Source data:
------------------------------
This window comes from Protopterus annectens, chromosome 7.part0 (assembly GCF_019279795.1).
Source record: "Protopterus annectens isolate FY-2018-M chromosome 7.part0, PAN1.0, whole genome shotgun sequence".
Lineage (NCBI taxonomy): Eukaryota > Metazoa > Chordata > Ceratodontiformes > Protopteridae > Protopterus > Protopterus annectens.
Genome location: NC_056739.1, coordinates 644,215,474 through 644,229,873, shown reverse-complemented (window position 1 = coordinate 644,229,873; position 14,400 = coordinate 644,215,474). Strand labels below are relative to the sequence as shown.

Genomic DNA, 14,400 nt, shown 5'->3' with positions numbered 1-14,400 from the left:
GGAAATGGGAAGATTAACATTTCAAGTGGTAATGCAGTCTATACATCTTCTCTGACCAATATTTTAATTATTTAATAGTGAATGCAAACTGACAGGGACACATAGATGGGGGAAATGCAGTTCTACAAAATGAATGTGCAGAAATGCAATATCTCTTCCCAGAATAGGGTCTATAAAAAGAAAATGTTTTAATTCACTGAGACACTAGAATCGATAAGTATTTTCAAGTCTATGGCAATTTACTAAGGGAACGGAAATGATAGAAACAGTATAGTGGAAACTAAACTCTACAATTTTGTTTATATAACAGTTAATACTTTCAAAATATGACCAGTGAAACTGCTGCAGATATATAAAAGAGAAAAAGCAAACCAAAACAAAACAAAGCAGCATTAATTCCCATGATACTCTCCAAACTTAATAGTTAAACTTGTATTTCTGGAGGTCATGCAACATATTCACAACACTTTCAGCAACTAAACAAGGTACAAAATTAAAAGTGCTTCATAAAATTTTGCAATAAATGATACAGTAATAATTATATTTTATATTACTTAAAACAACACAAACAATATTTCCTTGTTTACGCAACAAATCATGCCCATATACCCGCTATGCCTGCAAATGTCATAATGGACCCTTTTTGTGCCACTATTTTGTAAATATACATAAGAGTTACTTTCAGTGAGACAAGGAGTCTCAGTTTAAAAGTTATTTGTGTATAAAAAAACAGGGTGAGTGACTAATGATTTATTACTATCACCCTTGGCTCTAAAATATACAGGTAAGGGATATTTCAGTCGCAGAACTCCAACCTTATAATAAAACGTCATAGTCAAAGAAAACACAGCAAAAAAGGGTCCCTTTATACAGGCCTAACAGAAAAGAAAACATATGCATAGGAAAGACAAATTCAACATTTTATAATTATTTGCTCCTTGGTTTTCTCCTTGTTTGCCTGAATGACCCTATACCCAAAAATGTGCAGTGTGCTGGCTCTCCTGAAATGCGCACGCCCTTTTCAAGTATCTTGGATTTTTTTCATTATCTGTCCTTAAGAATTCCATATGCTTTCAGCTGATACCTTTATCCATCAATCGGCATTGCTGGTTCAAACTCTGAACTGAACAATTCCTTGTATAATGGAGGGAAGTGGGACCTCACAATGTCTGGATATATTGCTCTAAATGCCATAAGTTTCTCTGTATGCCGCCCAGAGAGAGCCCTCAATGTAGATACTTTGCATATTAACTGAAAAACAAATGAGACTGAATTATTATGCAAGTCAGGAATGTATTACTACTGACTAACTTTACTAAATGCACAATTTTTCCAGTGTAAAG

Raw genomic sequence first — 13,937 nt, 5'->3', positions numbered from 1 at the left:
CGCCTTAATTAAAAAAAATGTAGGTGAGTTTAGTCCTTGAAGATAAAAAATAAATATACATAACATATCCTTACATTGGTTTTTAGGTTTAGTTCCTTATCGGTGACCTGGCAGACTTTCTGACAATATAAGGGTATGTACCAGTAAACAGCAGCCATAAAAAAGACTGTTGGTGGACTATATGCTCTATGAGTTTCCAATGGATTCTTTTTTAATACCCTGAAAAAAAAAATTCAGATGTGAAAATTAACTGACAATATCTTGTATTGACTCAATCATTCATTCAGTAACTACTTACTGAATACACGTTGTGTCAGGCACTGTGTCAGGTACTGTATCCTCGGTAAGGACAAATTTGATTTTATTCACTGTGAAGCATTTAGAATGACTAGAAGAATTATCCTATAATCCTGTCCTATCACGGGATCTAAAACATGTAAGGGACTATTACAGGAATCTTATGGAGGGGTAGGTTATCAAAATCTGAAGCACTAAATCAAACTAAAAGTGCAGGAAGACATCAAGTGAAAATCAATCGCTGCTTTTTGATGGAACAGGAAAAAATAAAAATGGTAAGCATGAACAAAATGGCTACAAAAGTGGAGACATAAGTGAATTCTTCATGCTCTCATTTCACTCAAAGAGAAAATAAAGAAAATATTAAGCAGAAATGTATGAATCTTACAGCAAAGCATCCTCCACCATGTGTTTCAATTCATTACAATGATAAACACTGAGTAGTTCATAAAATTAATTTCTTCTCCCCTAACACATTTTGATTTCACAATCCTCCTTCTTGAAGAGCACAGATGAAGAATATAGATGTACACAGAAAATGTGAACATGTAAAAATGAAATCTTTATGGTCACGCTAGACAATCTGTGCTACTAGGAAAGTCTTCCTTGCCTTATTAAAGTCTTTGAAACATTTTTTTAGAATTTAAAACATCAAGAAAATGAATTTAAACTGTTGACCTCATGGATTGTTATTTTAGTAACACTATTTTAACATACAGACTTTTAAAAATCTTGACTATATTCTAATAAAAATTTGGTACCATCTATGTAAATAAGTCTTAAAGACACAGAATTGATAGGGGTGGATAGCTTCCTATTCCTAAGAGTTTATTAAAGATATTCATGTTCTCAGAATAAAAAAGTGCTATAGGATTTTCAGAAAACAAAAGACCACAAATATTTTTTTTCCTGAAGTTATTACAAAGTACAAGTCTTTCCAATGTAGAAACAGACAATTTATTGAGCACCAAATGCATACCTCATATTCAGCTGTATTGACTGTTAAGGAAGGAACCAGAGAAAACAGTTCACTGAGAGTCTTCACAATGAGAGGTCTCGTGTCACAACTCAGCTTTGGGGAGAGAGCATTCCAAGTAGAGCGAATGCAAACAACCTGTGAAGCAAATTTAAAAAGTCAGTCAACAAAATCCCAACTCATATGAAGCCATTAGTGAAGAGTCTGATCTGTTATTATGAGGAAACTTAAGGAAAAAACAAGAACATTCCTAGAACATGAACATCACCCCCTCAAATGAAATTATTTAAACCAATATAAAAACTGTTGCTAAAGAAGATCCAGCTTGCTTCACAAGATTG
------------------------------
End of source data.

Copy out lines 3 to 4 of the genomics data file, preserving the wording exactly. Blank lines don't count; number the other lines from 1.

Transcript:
Lineage (NCBI taxonomy): Eukaryota > Metazoa > Chordata > Ceratodontiformes > Protopteridae > Protopterus > Protopterus annectens.
Genome location: NC_056739.1, coordinates 644,215,474 through 644,229,873, shown reverse-complemented (window position 1 = coordinate 644,229,873; position 14,400 = coordinate 644,215,474). Strand labels below are relative to the sequence as shown.